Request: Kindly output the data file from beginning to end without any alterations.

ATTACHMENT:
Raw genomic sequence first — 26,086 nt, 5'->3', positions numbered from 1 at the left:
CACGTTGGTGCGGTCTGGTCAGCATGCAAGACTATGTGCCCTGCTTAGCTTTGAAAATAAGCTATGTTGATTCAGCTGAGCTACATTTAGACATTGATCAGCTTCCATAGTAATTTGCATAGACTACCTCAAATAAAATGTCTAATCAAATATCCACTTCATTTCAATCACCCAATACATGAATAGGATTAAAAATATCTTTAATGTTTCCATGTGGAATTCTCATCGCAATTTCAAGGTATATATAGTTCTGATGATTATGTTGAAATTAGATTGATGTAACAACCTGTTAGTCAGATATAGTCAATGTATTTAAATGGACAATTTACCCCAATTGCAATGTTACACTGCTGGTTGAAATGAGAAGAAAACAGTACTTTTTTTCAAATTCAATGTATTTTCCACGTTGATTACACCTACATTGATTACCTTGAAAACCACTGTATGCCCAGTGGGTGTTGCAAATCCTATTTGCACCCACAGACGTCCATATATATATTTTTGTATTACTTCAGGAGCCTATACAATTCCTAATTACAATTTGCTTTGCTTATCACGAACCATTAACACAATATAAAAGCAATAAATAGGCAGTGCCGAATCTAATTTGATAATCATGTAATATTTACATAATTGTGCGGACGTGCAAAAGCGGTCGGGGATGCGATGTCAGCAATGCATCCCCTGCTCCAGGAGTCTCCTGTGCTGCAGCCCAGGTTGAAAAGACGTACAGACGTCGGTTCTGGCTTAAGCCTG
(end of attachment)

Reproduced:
Raw genomic sequence first — 26,086 nt, 5'->3', positions numbered from 1 at the left:
CACGTTGGTGCGGTCTGGTCAGCATGCAAGACTATGTGCCCTGCTTAGCTTTGAAAATAAGCTATGTTGATTCAGCTGAGCTACATTTAGACATTGATCAGCTTCCATAGTAATTTGCATAGACTACCTCAAATAAAATGTCTAATCAAATATCCACTTCATTTCAATCACCCAATACATGAATAGGATTAAAAATATCTTTAATGTTTCCATGTGGAATTCTCATCGCAATTTCAAGGTATATATAGTTCTGATGATTATGTTGAAATTAGATTGATGTAACAACCTGTTAGTCAGATATAGTCAATGTATTTAAATGGACAATTTACCCCAATTGCAATGTTACACTGCTGGTTGAAATGAGAAGAAAACAGTACTTTTTTTCAAATTCAATGTATTTTCCACGTTGATTACACCTACATTGATTACCTTGAAAACCACTGTATGCCCAGTGGGTGTTGCAAATCCTATTTGCACCCACAGACGTCCATATATATATTTTTGTATTACTTCAGGAGCCTATACAATTCCTAATTACAATTTGCTTTGCTTATCACGAACCATTAACACAATATAAAAGCAATAAATAGGCAGTGCCGAATCTAATTTGATAATCATGTAATATTTACATAATTGTGCGGACGTGCAAAAGCGGTCGGGGATGCGATGTCAGCAATGCATCCCCTGCTCCAGGAGTCTCCTGTGCTGCAGCCCAGGTTGAAAAGACGTACAGACGTCGGTTCTGGCTTAAGCCTG